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Considerations for allowing pets in your rental property

Considerations for allowing pets in your rental property

Most property owners find themselves contemplating whether they should allow pets in their property. This is despite the fact that the greater number of people own pets. This generally stems from the fact that most landlords consider pets a liability. However, there are a great number of pros associated with allowing pets into your property. Here’s our take on some of the considerations for allowing pets in your rental property.

1. Attract more residents

Offering pet-friendly dwellings can enable you to reach out to a whole new segment of prospective renters. Moreover, you can attract more prospective tenants. By merely allowing pets you will be in a position to draw larger interest from a bigger pool of prospects.

2. Bring in additional revenue

In general, most pet owners are quite fond of their pets and as such are willing to pay extra for a pet-friendly property. You can also charge extra as pets can cause more wear and tear than is traditionally normal. Moreover, in situations were most landlord do not allow pets, you can even charge premium for your pet-friendly property. Subsequently, this all translates into extra income and increased revenue.

3. Retain tenants

There are a lot of complications and difficulties in finding a pet-friendly property. As such, pet owners are inclined to stay longer in your property. This ultimately translates into a better tenant reputation ratio. This saves you a lot of money in the long run. For example, you won’t have the associated costs of frequently finding tenants.

4. Responsible tenants

On average people that have pets tend to be more responsible and accountable. This means they also work out to be better tenants. Owning and looking after a pet is a challenge in itself, thus it requires some semblance of responsibility. This will also mean that they will most likely take good care of your property. In addition, it points towards them being responsible enough to pay rentals in time.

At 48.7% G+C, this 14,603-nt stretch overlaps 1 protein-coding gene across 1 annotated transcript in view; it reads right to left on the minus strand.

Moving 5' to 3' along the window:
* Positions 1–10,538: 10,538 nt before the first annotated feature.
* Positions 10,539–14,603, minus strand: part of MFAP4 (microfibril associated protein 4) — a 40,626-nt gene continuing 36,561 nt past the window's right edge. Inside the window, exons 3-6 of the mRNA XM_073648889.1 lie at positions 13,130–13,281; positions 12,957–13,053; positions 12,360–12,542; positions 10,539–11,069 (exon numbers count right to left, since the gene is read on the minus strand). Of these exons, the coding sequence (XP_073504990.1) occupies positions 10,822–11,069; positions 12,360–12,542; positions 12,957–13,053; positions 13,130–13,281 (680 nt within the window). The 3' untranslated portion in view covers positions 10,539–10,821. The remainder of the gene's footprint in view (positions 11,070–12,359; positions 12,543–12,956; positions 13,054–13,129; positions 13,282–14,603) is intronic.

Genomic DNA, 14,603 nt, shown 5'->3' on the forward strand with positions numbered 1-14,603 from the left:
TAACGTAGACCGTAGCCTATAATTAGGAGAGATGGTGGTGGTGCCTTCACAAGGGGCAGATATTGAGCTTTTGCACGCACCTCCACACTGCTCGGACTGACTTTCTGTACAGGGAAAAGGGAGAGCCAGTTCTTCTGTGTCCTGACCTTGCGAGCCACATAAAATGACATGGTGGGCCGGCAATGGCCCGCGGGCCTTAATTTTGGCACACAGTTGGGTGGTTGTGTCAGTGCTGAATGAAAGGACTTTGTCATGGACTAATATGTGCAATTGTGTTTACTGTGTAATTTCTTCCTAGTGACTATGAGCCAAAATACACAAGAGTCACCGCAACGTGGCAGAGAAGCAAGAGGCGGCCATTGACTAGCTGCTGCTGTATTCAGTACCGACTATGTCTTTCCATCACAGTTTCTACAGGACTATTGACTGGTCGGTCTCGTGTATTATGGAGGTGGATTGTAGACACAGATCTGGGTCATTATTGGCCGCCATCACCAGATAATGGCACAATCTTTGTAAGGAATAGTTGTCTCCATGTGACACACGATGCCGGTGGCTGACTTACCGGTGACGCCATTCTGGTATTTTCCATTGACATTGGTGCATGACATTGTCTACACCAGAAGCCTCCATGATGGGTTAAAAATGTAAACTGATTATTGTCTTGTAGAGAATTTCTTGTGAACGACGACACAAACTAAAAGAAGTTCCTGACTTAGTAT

5. Insurance restrictions

It’s not all rosy, however, some insurance companies explicitly forbid pets being kept on premises. With this in mind, you need to verify with your insurance provider prior to making your property pet-friendly. To acquire full insurance cover ensure you adjust your insurance accordingly. Bear in mind that you could be in for some hefty costs if you do not adjust your policy cover accordingly.

6. Know the pet

Take some time to interview the pet. Yes, you read correctly. Spend some time with the pet to ascertain just how domesticated it is. You’d be surprised that in a short period of time you can determine how well behaved a pet is and how likely it is to cause damage to your property. It is also crucial that you evaluate just how long a prospective tenant has had their per. Furthermore, you need to understand how well a renter knows their pet. Answers to these questions will help you appreciate if a tenant can control their per. In addition, it helps you know if they can control the pet and prevent damage to your property.

7. Set your pet policy

Your pet policy should be clearly defined in your lease agreement. You should distinctly specify if pets are allowed or not. Make sure that your expectations are very obvious right from the beginning. Additionally, the responsibilities of a pet owner must be stipulated in the lease. Lastly, there must be a procedure for dealing with issues that may arise throughout the tenancy.

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Teddy Chibanguza

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